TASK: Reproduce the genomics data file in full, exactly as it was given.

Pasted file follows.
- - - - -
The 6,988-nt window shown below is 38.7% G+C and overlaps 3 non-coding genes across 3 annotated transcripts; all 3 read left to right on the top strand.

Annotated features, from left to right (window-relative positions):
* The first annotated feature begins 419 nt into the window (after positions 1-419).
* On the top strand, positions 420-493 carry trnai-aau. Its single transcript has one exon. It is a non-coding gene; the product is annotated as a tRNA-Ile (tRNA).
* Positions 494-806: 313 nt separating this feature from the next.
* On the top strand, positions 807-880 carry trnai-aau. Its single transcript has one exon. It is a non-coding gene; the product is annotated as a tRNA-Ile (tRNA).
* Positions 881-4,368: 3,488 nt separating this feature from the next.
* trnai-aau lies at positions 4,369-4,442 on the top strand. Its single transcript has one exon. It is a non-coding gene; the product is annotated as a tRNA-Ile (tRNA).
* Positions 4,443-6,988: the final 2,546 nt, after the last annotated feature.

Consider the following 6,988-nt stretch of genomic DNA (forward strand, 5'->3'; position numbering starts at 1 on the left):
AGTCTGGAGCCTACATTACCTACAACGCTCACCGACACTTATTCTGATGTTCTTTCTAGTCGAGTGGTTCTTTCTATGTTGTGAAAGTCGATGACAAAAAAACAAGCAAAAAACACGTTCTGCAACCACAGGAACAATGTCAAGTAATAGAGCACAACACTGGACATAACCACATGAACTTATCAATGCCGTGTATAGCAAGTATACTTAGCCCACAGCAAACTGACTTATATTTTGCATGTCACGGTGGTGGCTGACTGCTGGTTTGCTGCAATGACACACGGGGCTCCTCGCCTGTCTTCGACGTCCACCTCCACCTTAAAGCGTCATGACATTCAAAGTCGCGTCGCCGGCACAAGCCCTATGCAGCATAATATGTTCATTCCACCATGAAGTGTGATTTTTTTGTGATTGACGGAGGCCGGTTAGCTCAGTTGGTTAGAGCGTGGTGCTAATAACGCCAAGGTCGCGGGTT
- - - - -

The 6,988-nt window shown below is 38.7% G+C and overlaps 3 non-coding genes across 3 annotated transcripts; all 3 read left to right on the top strand.

Annotated features, from left to right (window-relative positions):
* The first annotated feature begins 419 nt into the window (after positions 1-419).
* On the top strand, positions 420-493 carry trnai-aau. Its single transcript has one exon. It is a non-coding gene; the product is annotated as a tRNA-Ile (tRNA).
* Positions 494-806: 313 nt separating this feature from the next.
* On the top strand, positions 807-880 carry trnai-aau. Its single transcript has one exon. It is a non-coding gene; the product is annotated as a tRNA-Ile (tRNA).
* Positions 881-4,368: 3,488 nt separating this feature from the next.
* trnai-aau lies at positions 4,369-4,442 on the top strand. Its single transcript has one exon. It is a non-coding gene; the product is annotated as a tRNA-Ile (tRNA).
* Positions 4,443-6,988: the final 2,546 nt, after the last annotated feature.

Consider the following 6,988-nt stretch of genomic DNA (forward strand, 5'->3'; position numbering starts at 1 on the left):
AGTCTGGAGCCTACATTACCTACAACGCTCACCGACACTTATTCTGATGTTCTTTCTAGTCGAGTGGTTCTTTCTATGTTGTGAAAGTCGATGACAAAAAAACAAGCAAAAAACACGTTCTGCAACCACAGGAACAATGTCAAGTAATAGAGCACAACACTGGACATAACCACATGAACTTATCAATGCCGTGTATAGCAAGTATACTTAGCCCACAGCAAACTGACTTATATTTTGCATGTCACGGTGGTGGCTGACTGCTGGTTTGCTGCAATGACACACGGGGCTCCTCGCCTGTCTTCGACGTCCACCTCCACCTTAAAGCGTCATGACATTCAAAGTCGCGTCGCCGGCACAAGCCCTATGCAGCATAATATGTTCATTCCACCATGAAGTGTGATTTTTTTGTGATTGACGGAGGCCGGTTAGCTCAGTTGGTTAGAGCGTGGTGCTAATAACGCCAAGGTCGCGGGTT